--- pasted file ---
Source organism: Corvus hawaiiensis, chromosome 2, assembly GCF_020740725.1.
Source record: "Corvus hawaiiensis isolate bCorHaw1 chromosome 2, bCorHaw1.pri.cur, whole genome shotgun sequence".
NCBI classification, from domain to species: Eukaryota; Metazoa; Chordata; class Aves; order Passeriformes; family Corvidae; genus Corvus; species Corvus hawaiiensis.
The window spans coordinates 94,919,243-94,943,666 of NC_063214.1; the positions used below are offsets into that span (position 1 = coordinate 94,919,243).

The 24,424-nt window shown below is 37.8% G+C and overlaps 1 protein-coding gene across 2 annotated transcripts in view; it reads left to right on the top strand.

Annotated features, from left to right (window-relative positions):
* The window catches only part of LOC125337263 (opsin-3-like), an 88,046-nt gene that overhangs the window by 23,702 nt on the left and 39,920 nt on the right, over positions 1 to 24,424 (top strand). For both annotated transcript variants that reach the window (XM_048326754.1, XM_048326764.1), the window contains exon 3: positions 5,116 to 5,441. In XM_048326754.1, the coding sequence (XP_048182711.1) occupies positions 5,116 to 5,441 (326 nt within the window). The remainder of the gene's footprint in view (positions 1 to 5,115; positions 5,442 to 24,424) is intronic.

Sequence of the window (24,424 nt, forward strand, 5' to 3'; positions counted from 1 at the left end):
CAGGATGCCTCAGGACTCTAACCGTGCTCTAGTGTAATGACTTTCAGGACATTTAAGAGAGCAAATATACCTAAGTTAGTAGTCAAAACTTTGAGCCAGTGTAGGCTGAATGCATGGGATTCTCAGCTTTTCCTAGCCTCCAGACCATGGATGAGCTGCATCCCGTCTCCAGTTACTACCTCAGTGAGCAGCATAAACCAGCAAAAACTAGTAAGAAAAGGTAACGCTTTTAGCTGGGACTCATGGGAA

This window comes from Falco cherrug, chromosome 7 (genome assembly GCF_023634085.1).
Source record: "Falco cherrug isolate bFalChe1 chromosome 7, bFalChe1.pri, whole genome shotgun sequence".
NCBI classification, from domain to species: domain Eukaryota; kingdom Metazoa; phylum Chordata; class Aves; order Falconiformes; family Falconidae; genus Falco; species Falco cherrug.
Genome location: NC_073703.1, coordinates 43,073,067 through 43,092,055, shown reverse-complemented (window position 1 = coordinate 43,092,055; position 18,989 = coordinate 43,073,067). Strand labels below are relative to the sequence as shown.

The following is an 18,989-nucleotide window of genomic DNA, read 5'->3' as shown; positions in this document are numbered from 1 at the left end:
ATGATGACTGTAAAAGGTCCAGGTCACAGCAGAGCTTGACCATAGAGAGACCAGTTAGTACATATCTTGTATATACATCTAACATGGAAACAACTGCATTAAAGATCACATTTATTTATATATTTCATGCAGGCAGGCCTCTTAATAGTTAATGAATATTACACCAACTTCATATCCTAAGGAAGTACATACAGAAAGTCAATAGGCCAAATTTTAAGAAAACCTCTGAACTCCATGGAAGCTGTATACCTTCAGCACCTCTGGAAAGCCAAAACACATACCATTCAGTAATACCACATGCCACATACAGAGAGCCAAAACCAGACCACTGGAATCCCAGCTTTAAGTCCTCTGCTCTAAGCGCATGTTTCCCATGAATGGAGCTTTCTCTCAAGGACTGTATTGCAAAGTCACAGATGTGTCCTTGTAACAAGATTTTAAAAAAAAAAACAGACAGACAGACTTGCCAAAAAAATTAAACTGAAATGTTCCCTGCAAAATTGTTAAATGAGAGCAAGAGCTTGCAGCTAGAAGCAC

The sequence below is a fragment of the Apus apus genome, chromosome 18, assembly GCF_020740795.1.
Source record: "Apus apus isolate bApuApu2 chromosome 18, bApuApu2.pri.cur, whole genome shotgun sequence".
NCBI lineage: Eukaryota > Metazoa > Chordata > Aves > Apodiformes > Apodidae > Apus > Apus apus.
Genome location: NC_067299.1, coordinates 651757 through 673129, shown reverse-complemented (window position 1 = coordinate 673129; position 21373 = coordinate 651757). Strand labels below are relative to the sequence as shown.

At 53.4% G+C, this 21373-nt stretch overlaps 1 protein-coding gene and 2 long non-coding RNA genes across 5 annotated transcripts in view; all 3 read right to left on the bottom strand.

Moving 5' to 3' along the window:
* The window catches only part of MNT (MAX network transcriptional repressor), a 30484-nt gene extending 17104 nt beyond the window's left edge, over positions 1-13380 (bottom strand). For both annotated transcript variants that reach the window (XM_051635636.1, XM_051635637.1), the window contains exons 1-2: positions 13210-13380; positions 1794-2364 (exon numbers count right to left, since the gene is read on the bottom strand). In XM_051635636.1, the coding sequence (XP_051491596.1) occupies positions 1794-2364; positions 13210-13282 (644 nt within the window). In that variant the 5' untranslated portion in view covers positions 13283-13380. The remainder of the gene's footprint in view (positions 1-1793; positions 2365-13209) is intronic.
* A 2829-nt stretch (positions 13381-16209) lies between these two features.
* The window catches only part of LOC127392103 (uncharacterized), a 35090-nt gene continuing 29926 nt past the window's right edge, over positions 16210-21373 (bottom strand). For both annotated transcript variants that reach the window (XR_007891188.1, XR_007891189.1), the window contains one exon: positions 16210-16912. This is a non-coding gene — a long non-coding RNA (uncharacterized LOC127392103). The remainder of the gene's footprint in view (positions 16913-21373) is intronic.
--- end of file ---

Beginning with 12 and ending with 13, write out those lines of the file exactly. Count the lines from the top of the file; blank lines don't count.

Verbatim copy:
NCBI classification, from domain to species: domain Eukaryota; kingdom Metazoa; phylum Chordata; class Aves; order Falconiformes; family Falconidae; genus Falco; species Falco cherrug.
Genome location: NC_073703.1, coordinates 43,073,067 through 43,092,055, shown reverse-complemented (window position 1 = coordinate 43,092,055; position 18,989 = coordinate 43,073,067). Strand labels below are relative to the sequence as shown.